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How is a mouse like a giraffe?

Mice and giraffes may look like they could not be more different from each other. But under the surface they have more in common than it may first seem. 

There are thought to be over 5,400 species of mammals living on Earth. They come in all shapes and sizes - from tiny mice to towering giraffes, and scale-covered pangolins to 100-tonne whales.

But despite their differences now, all mammals stemmed from one common ancestor, with the earliest mammal fossils currently thought to date to between 220 and 165 million years ago.

Watch as senior curator of mammals Louise Tomsett explains the surprising similarity between mice and giraffes.

It's all in the neck

Mice and giraffes live drastically different lives – not to mention that giraffes tower over mice by over five meters.

A giraffe's neck is extraordinary long, making up a large part of its height. This allows the animal to reach the leaves of tall trees. But an elongated neck is also integral to the courtship behaviour of 'necking'.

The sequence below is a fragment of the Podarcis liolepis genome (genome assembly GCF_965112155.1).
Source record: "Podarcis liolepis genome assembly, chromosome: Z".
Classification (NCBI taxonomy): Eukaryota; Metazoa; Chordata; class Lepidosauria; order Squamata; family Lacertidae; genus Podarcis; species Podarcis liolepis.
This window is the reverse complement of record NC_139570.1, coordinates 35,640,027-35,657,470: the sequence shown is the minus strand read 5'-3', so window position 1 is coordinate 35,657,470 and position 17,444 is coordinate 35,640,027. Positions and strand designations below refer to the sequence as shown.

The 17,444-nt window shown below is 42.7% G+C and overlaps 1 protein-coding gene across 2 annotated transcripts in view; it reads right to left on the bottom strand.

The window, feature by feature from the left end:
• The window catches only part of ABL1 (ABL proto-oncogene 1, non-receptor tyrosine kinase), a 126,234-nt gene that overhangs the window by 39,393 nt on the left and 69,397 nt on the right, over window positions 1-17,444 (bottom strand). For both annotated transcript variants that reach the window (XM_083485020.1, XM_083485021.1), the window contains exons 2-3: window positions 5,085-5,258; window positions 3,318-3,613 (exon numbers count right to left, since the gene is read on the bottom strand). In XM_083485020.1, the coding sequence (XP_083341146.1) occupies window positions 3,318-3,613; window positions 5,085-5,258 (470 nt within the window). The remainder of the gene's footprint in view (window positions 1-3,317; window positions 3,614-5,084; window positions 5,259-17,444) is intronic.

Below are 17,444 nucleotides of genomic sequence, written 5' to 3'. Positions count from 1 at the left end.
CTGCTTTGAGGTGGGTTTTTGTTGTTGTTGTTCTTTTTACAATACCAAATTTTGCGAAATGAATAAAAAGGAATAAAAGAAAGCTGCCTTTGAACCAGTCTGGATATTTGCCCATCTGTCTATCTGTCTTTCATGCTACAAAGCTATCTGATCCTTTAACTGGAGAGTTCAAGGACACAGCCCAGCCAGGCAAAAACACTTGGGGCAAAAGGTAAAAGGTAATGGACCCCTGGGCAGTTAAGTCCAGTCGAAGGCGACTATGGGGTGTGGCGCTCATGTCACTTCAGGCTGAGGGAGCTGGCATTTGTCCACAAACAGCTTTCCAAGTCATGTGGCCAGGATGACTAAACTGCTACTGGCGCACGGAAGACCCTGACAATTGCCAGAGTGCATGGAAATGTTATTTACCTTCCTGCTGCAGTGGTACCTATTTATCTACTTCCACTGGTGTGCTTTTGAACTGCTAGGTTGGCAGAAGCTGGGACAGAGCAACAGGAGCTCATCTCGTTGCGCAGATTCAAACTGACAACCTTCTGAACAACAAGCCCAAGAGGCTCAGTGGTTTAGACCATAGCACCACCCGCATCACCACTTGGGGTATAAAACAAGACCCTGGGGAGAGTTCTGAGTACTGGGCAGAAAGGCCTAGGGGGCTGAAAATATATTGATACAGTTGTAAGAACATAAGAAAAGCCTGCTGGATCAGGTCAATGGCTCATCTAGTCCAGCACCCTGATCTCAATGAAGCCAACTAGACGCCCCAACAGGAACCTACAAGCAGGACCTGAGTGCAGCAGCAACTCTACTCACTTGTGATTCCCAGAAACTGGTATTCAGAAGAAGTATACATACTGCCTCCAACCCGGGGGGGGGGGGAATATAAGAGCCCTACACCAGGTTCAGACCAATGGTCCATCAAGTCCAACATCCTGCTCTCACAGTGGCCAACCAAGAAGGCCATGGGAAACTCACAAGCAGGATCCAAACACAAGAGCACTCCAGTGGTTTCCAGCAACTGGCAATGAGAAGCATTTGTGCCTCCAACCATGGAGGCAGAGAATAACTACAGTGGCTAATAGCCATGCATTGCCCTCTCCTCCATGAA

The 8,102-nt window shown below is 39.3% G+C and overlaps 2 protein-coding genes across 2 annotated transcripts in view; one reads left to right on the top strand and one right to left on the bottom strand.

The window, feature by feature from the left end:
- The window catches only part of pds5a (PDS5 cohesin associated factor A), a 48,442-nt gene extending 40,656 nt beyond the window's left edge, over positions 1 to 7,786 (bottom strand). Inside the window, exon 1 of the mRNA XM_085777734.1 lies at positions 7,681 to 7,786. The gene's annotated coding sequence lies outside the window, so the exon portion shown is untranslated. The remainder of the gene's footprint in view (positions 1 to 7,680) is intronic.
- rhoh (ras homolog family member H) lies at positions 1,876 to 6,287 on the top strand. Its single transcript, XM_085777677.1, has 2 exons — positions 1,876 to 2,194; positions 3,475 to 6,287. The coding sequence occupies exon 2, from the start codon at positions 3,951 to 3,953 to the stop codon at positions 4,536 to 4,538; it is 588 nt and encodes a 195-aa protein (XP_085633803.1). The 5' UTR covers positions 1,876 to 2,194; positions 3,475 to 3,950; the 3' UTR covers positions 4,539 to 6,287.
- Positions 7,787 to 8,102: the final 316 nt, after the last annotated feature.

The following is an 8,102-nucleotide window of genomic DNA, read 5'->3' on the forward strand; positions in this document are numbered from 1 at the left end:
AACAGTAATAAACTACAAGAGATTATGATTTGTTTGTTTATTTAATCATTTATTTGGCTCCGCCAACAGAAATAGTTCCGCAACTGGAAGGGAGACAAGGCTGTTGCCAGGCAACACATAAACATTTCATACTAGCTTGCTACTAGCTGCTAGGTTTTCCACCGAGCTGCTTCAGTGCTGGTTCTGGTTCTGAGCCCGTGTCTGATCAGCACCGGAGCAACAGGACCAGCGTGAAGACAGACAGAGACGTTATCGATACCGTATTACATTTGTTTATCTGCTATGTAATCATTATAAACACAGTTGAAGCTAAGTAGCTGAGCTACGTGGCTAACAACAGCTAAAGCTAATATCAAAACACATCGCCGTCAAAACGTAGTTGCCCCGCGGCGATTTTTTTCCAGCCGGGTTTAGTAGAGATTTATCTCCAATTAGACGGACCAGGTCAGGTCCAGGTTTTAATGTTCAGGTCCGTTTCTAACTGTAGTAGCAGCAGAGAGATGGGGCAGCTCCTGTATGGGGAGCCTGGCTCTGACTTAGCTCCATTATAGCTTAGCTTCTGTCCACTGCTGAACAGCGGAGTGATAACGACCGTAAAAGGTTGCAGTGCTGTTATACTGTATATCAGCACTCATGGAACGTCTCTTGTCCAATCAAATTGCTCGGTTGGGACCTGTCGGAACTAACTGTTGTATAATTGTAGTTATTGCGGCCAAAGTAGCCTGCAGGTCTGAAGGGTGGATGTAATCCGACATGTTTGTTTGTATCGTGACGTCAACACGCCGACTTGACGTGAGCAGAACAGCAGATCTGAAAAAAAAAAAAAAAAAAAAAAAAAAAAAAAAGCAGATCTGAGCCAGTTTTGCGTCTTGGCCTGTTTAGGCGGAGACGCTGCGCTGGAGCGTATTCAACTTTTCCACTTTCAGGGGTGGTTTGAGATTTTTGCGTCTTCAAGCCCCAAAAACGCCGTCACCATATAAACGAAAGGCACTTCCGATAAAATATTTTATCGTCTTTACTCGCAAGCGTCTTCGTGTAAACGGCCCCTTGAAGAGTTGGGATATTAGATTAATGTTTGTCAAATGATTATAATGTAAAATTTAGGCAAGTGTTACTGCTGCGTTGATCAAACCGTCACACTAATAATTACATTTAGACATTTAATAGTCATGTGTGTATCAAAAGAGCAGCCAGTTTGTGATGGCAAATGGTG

One of the drivers for the development of a long neck in giraffes may be their courtship behaviour of 'necking' © Chris Van Lennep/

Necking involves males duelling by swinging their heads like battering rams into each other's ribs and legs. Those with longer necks usually stand to an advantage in these battles.

Despite its elongated form, the neck of a giraffe is made up of just seven large bones known as cervical vertebrae.

By comparison, the body of the common house mouse (Mus musculus) is only around 10 centimetres long, its tail contributing more to the overall length.

Mice, such as this yellow-necked mouse, have the same number of bones in their necks as giraffes

However, despite outward appearances, the small rodent bears one striking similarity to Earth's tallest living terrestrial creature on a skeletal level.

Mice also have seven cervical vertebrae in their necks, though extremely small compared to those of a giraffe.

Mice and giraffes experienced two very different evolutionary journeys from their common ancestor to end up as the vastly different animals they are today.

With few exceptions, such as manatees and sloths, almost all mammals - including humans - possess seven neck bones.